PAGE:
"Joyful Noise" Movie Review

Uploaded on Thursday 12 January 2012


The saying “the bigger the hair, the closer to God” is one of the catchphrases employed in the new film “Joyful Noise,” a musical dramedy that’s a little bit country, a little bit rap ‘n roll, and whole lot of sass.

Bringing the sass is the fiery pair of Queen Latifah and Dolly Parton. Without the much-needed pairing between the two, the movie would have faltered. Latifah and Parton ignite the screen every time they are together.

Latifah, who also does double-duty as the movie’s Executive Producer, is Vi Rose Hill, the newly appointed director of the Divinity Church Choir. Their small town of Pacashau, Georgia has fallen on hard times and the people are counting on the choir to lift their spirits by winning the National Joyful Noise Competition.

But if the sassy G.G. Sparrow (Dolly Parton) has her way, she will take the choir to a whole new level much to the chagrin of Pastor Dale (Courtney B. Vance). Vi Rose wants to stick to traditional style while the fiery G.G. thinks it’s tired and boring.

Adding friction between the dueling divas is the arrival of G.G.’s rebellious grandson, Randy (Jeremy Jordan). He loves music but he’s also falling head over heels for Olivia (Keke Palmer), Vi Rose’s daughter.

Todd Graff wrote and directed “Joyful Noise.” He’s a musical genius of some sorts who has previously given us two music-inspired films “Camp” and “Bandslam.” If “Camp” is about musical camp and “Bandslam” is about a high school band, then “Joyful Noise” is about a gospel choir.

“Joyful Noise” is not the strongest of Graff’s oeuvre as far as predictability and character development are concern. You can figure out where the story is headed minutes after the movie has started.

But as far as music is concern, “Joyful Noise” is Graff’s most pitch-perfect work yet. With the help from music director Mervyn Warren, the film’s soundtrack blends the old (Stevie Wonder, Paul McCartney, Michael Jackson) and the new (Usher, Chris Brown). I was bopping my head every time the choir sings.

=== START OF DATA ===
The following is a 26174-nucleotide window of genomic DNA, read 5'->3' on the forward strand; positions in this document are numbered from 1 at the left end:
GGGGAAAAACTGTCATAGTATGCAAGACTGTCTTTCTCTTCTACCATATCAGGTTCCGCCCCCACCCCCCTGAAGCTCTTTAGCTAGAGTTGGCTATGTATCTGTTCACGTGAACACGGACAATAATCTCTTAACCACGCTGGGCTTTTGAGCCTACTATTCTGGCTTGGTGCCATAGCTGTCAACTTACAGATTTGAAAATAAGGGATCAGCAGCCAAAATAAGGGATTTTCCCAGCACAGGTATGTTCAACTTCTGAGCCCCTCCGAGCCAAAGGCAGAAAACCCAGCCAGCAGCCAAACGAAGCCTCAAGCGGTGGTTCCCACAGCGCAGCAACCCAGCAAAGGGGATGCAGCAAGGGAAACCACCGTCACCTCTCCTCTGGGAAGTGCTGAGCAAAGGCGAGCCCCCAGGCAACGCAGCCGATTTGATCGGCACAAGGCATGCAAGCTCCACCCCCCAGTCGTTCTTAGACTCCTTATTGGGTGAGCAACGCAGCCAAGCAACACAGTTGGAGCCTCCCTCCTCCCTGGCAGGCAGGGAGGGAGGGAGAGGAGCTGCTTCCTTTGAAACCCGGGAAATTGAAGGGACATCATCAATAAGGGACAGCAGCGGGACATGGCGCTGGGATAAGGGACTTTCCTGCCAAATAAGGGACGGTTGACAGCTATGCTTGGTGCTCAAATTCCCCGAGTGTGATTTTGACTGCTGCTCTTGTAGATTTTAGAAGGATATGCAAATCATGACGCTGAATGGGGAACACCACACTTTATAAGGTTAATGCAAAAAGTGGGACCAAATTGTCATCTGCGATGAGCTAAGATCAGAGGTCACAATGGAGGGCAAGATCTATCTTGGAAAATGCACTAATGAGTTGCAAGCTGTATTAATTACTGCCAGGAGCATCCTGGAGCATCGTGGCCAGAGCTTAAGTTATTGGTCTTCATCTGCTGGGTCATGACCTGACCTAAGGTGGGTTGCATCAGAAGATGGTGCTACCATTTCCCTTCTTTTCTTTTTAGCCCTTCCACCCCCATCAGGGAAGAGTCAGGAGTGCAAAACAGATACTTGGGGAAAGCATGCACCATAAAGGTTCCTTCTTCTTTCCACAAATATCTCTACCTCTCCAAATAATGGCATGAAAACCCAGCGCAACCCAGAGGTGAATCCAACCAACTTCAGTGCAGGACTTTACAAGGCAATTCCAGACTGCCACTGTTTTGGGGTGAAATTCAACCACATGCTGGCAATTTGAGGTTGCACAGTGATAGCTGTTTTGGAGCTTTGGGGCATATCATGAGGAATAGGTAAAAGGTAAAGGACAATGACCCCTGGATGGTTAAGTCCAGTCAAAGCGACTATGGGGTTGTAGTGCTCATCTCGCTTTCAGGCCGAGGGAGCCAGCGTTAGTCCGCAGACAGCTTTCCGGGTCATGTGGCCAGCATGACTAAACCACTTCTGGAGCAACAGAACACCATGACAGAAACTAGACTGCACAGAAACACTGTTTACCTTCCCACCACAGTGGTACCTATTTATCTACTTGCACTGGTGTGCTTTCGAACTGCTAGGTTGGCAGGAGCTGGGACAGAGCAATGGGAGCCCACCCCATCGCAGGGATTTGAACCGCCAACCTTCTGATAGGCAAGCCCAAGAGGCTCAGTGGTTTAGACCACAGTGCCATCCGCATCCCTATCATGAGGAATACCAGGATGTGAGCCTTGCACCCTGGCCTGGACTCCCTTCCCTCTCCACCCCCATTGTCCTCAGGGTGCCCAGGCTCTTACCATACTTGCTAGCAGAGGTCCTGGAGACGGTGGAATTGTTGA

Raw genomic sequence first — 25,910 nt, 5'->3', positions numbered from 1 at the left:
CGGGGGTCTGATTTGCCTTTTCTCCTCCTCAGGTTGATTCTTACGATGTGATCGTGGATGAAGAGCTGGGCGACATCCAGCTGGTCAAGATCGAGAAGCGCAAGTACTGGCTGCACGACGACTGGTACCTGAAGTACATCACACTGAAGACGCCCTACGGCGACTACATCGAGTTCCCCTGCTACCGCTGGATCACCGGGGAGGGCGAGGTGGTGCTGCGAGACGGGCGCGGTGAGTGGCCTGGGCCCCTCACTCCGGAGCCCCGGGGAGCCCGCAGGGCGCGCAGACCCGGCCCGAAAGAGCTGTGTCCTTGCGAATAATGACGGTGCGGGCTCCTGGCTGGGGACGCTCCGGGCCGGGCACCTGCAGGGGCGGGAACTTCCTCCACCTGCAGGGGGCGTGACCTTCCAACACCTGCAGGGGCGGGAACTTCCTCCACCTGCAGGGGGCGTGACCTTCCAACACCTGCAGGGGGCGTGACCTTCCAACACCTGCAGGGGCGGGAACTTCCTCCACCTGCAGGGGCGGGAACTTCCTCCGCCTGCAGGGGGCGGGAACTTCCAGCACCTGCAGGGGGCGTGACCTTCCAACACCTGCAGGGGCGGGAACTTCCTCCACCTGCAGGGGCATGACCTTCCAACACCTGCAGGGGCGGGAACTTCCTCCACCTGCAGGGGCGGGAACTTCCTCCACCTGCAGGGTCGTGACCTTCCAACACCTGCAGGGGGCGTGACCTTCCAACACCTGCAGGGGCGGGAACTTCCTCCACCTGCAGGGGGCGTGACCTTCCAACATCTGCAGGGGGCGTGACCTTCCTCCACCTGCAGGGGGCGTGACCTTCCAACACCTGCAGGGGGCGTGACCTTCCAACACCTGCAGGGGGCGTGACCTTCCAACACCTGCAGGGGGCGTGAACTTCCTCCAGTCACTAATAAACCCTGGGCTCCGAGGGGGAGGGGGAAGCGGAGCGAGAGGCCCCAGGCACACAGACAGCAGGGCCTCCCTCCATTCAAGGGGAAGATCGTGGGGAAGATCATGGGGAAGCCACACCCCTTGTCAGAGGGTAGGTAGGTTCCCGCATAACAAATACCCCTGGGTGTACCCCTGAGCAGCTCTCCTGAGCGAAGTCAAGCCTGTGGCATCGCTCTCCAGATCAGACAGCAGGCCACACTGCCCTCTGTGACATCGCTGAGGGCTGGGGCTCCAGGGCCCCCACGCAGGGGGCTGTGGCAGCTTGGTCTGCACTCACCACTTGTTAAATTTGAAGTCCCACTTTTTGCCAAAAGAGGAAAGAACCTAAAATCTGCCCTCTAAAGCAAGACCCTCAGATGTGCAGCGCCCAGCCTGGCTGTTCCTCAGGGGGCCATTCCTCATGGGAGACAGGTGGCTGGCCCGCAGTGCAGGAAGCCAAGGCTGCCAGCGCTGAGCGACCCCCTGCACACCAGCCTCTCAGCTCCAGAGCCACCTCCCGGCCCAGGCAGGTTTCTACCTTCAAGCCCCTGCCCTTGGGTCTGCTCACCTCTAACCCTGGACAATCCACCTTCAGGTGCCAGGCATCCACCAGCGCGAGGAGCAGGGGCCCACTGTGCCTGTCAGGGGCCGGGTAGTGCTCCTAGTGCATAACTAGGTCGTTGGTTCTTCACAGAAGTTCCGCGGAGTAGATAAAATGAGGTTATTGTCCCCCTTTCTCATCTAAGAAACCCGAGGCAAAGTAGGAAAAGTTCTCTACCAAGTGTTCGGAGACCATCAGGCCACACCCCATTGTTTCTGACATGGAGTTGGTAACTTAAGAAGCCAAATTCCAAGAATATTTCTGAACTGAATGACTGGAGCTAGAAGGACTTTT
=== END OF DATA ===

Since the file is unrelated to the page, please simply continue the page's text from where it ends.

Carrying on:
And let me stop for a second and praise Parton for her gift in creating beautiful music. She wrote the song “From Here to the Moon” and in the movie, she has an achingly sweet moment with her dearly departed husband (Kris Kristofferson) while singing the song with the full moon serving as their backdrop.

Graff also wrote the character of Walter Hill (Dexter Darden) to show his love of music. Walter is Vi Rose’s son who is suffering from Asperger’s Syndrome, a mild form of autism. He loves reciting the long list of Billboard’s one-hit wonders.

One of the biggest problems of “Joyful Noise” is its overreaching need to cover a lot of ground. The economy, Asperger’s, social issues, the military, they’re all mixed into the film’s syrupy-thick plot.

But thank heavens for Latifah and Parton, their Yin and Yang characters keep the film firmly planted on the ground. The subplot about the two young lovers, Randy and Olivia, does not help move the film forward but boy, could they sing!

Palmer, who was so precociously winning in “Akeelah and the Bee,” has the makings of a great actress and I pray that she finds the right project. She has the voice of an angel that perfectly blends with the Broadway-trained Jordan.

I suspect “Joyful Noise” will have a second life in Broadway. The film’s subject belongs in the Great White Way. If they can make a musical about “Spider-Man,” then they can certainly bring in the noise with “Joyful Noise.”

While the film is predictable, the chorus is uplifting. And sometimes, a movie about faith and determination is just what we need. After all, there’s nothing wrong with popping and locking for God.

RATING: “Joyful Noise” gets 2 ½ kisses


Language: English

Length: 2:30

Country: United States